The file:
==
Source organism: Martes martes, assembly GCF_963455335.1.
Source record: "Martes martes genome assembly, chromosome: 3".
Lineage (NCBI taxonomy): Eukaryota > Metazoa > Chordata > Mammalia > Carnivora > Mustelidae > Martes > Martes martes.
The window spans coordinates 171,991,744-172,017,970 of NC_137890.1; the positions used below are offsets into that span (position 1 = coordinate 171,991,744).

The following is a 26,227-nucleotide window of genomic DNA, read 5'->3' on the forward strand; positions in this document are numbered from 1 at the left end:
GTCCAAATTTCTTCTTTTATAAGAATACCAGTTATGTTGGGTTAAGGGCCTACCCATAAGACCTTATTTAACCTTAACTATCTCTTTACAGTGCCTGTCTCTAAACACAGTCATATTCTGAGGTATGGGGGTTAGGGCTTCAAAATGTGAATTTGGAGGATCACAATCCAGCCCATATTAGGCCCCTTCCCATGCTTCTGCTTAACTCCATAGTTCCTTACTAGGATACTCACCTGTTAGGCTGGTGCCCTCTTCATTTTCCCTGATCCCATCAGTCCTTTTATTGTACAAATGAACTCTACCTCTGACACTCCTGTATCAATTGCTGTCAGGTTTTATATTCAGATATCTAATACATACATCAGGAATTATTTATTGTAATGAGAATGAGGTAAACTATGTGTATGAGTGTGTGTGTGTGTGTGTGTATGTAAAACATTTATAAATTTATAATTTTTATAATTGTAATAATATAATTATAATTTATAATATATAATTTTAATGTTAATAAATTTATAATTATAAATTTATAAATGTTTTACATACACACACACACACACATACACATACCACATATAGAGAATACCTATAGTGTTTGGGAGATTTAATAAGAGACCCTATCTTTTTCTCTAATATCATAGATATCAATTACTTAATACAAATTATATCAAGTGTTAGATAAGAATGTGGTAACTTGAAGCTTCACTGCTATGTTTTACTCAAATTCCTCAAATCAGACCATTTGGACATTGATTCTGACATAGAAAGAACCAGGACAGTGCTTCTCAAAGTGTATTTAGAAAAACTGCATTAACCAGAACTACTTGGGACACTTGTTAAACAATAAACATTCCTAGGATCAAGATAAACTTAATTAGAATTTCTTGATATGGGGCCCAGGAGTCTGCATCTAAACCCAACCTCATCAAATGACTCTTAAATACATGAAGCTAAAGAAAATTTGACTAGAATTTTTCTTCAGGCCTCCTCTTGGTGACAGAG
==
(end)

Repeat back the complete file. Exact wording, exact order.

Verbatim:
Source organism: Martes martes, assembly GCF_963455335.1.
Source record: "Martes martes genome assembly, chromosome: 3".
Lineage (NCBI taxonomy): Eukaryota > Metazoa > Chordata > Mammalia > Carnivora > Mustelidae > Martes > Martes martes.
The window spans coordinates 171,991,744-172,017,970 of NC_137890.1; the positions used below are offsets into that span (position 1 = coordinate 171,991,744).

The following is a 26,227-nucleotide window of genomic DNA, read 5'->3' on the forward strand; positions in this document are numbered from 1 at the left end:
GTCCAAATTTCTTCTTTTATAAGAATACCAGTTATGTTGGGTTAAGGGCCTACCCATAAGACCTTATTTAACCTTAACTATCTCTTTACAGTGCCTGTCTCTAAACACAGTCATATTCTGAGGTATGGGGGTTAGGGCTTCAAAATGTGAATTTGGAGGATCACAATCCAGCCCATATTAGGCCCCTTCCCATGCTTCTGCTTAACTCCATAGTTCCTTACTAGGATACTCACCTGTTAGGCTGGTGCCCTCTTCATTTTCCCTGATCCCATCAGTCCTTTTATTGTACAAATGAACTCTACCTCTGACACTCCTGTATCAATTGCTGTCAGGTTTTATATTCAGATATCTAATACATACATCAGGAATTATTTATTGTAATGAGAATGAGGTAAACTATGTGTATGAGTGTGTGTGTGTGTGTGTGTATGTAAAACATTTATAAATTTATAATTTTTATAATTGTAATAATATAATTATAATTTATAATATATAATTTTAATGTTAATAAATTTATAATTATAAATTTATAAATGTTTTACATACACACACACACACACATACACATACCACATATAGAGAATACCTATAGTGTTTGGGAGATTTAATAAGAGACCCTATCTTTTTCTCTAATATCATAGATATCAATTACTTAATACAAATTATATCAAGTGTTAGATAAGAATGTGGTAACTTGAAGCTTCACTGCTATGTTTTACTCAAATTCCTCAAATCAGACCATTTGGACATTGATTCTGACATAGAAAGAACCAGGACAGTGCTTCTCAAAGTGTATTTAGAAAAACTGCATTAACCAGAACTACTTGGGACACTTGTTAAACAATAAACATTCCTAGGATCAAGATAAACTTAATTAGAATTTCTTGATATGGGGCCCAGGAGTCTGCATCTAAACCCAACCTCATCAAATGACTCTTAAATACATGAAGCTAAAGAAAATTTGACTAGAATTTTTCTTCAGGCCTCCTCTTGGTGACAGAG